I Derivatives

Equation 10.17b governs primarily the angular acceleration about the roll axis. The stability derivatives Clft, C(., Clf, the control derivatives Ch, C)s, and the parameters ix and ixz are needed to evaluate this equation.

From the definition of ix given by Equation 10.16a, for the Cherokee 180,

ix — 24.6

The product of inertia Ixz is unavailable for the example airplane. If the jc-axis is a principle axis, Ixz is equal to zero, so it is reasonable to assume that Ixz is small. Therefore, it will be assumed that

ixz = 0


This derivative, known as “dihedral effect,” has been previously covered in some depth. Ccan be calculated on the basis of Equations 8.108 to 8.112. The Cherokee 180 is a low-wing airplane having a dihedral angle of 7.5°. The

wing is unswept, untapered, and has an aspect ratio of 5.625, From Figure 8.39, the contribution to Clfi from the wing equals -0.0895/rad. To this we add 0.0092 to account for the presence of the fuselage. Thus, for the wing-fuselage combination,

Ch = —0.0803/rad

The vertical tail placed above the center of gravity also contributes to Ctf). At a sideslip angle of /3, the vertical tail develops a side force in the negative у direction equal to

А У = ~VtqSvavp

Acting at a height above the center of gravity of Zv, this increment in the у force gives rise to a rolling moment equal to

Д/ = – r),qSvavAvf}

Thus, in coefficient form,

Qfv = – V,^fav (10.23)

For the Cherokee 180,

С, э = -0.0195/rad

Adding the contribution of the vertical tail to that of the wing-fuselage combination gives a total dihedral effect of

Clf> = -0.0998/rad

An effect that is not included here, but that can be important, particularly at low speeds with flaps down, is illustrated in Figure 10.5. As a propeller – driven airplane slips to the right, the slipstream trails to the left, causing an increased lift on the left wing. This can result in a significant increase in Q. This interaction is difficult to predict in a general way. It is best obtained by means of wind tunnel testing with a powered model.


The roll damping coefficient can be calculated on the basis of Figure 8.36 for both the wing and horizontal tail. For the Cherokee’s wing, Ct. = -0.420. For the horizontal tail, A, = 4.10 and A, = 1.0. Thus, from Figure 8.36, Ctf = -0.335. However, this value is based on the tail area and span. To base С/р on the wing’s dimension, we note that

/, = V, qS, b, || C, p:

Figure 10.5 Effect of slipstream on dihedral effect.

For the Cherokee,

Thus the total Ct/ due to the wing and horizontal tail is equal to -0.426.

The vertical tail also contributes to C(_. As recommended in Chapter Eight, Figure 8.36 can also be applied to the vertical tail as if it extended below the fuselage to the same extent as above. The value obtained is then halved and corrected according to Equation 10.24. For the Cherokee the increment to Ci – from the vertical tail is approximately half of that from the horizontal tail. Thus, for the Cherokee 180,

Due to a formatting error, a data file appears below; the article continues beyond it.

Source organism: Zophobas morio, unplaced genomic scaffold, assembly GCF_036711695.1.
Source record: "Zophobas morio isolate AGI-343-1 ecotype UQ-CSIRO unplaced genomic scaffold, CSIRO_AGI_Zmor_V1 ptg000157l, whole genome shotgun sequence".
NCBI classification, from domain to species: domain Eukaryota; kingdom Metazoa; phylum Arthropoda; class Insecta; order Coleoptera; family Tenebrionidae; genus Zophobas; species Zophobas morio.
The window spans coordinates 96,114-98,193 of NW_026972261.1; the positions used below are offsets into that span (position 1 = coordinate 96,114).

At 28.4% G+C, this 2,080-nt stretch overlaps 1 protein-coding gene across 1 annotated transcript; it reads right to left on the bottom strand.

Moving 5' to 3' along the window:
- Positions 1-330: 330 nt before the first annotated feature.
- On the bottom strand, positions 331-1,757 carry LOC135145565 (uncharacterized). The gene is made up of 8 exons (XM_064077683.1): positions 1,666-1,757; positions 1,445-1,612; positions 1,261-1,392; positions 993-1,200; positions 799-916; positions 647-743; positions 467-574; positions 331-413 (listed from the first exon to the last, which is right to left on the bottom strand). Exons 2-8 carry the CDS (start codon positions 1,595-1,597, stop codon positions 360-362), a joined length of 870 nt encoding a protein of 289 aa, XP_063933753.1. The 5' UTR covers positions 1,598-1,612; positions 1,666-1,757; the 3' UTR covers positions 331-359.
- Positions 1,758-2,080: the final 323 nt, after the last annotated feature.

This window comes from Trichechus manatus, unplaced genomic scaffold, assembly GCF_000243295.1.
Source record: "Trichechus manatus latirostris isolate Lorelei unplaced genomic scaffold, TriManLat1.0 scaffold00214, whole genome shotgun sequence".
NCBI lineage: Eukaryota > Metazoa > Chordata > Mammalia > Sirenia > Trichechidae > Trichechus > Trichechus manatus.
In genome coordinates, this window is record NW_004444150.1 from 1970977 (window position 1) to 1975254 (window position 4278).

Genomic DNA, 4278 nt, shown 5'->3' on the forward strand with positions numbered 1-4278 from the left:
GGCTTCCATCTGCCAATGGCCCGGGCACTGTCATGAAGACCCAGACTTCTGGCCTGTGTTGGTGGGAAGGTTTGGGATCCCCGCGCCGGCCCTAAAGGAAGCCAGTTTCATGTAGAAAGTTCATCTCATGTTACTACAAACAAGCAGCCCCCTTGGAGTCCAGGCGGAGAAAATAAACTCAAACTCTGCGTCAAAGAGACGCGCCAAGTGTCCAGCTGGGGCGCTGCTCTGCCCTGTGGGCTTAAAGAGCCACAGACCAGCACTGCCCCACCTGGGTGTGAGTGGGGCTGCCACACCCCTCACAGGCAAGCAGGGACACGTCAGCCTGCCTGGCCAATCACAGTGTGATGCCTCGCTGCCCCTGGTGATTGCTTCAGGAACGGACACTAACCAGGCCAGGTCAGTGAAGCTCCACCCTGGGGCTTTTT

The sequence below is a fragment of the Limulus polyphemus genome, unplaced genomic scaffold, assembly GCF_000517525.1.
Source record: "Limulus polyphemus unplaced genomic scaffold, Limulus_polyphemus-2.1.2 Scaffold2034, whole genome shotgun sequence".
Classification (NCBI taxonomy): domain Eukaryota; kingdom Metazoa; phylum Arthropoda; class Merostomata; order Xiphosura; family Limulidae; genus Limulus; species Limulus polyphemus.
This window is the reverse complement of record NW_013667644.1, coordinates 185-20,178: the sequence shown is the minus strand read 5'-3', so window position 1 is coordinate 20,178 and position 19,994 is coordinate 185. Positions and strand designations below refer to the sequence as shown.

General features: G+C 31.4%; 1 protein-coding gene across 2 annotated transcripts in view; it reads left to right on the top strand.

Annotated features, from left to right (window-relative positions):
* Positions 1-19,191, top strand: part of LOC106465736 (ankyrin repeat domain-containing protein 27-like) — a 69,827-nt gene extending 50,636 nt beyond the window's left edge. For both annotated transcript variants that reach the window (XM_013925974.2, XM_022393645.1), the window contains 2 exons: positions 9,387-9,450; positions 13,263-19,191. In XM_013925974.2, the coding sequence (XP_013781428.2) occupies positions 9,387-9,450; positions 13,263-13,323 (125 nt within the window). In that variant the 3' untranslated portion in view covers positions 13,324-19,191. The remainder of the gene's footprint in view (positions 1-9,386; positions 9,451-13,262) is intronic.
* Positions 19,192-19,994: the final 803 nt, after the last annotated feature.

Ci. = -0.429



The rate of change of rolling moment with yawing velocity was con­sidered in Chapter Eight. Ctf is composed of two contributions, one from the wing and the other from the vertical tail. According to Equation 8.103 for the

Cherokee 180, the wing’s contribution to Qr will equal

= 0.181

The contribution to С/, from the vertical tail is given by Equation 8.105.

Hence, the total Q. for the Cherokee 180 is estimated to equal

Clf = 0.198

Aileron roll control was covered in Chapter Eight. C, e can be estimated on the basis of Figure 8.30b. For the Cherokee 180,

A = 1.0 A = 5.625 Xi = 0.603 jc2= 1.0

— = 0.193


Using these equations and a linear interpolation for aspect ratio for values of A between 4 and 6 gives a value for C,. from Figure 8.30b of


Ch = -0.0531/rad


Since the maximum aileron deflection for the Cherokee is 30° up and 15° down, the total Sa of 45° gives a predicted

C,, = 0.0417


C/8 can be found from Equations 8.101 and 8.102. For the Cherokee 180, CYs was estimated to equal 0.117/rad. Therefore,

= 0.0105/rad

N Derivatives


The change of yawing moment coefficient was covered in Chapter Eight. Equation 8.90 expresses the contribution from the vertical tail as

CNvp = і?(Кас(1 – єр)

= 0.094/rad

for ле Cherokee.

The contributions to CNfl from both the propeller and fuselage are obtained from the values estimated in Chapter Nine for CM„- There, the total Cua from the fuselage and propeller was estimated to equal 0.153/rad. To obtain CNfl, the sign must be reversed and multiplied by c/b. Thus, due to the fuselage and propeller,

CN0 = -0.0268/rad

Thus, for the Cherokee 180,

Сщ = 0.0672/rad

CN is given by Equation 8.107. For the Cherokee 180 at a trim lift coefficient of 0.543, this equation reduces to

CN – = -0.0905

this contribution comes from the wing. There will also be a small contribution from the vertical tail, given by


Y* b or, for the Cherokee,

CN. =-0.017


Thus, the total becomes

CN – = -0.0735



CNf can be obtained directly from the vertical tail and propeller con­tributions to CYf. It is left to you to show that

CNf = – CYf+CYf± (10.25)

or, for the Cherokee,

CNf = -0.188(0.435) – 0.0232(0.236)

= -0.0873

The adverse aileron yaw is difficult to estimate. In view of the differential aileron deflections used on the Cherokee, it will be assumed that CNs – 0.


Cn, is given by

<Ч = – Сч£ (10.26)

Thus, for the Cherokee,

C4 = -0.0509/rad

In addition to the stability derivatives, the parameter iz is needed to evaluate Equation 10.17c. From Equation 10.16b, for the Cherokee 180,

iz — 1.18

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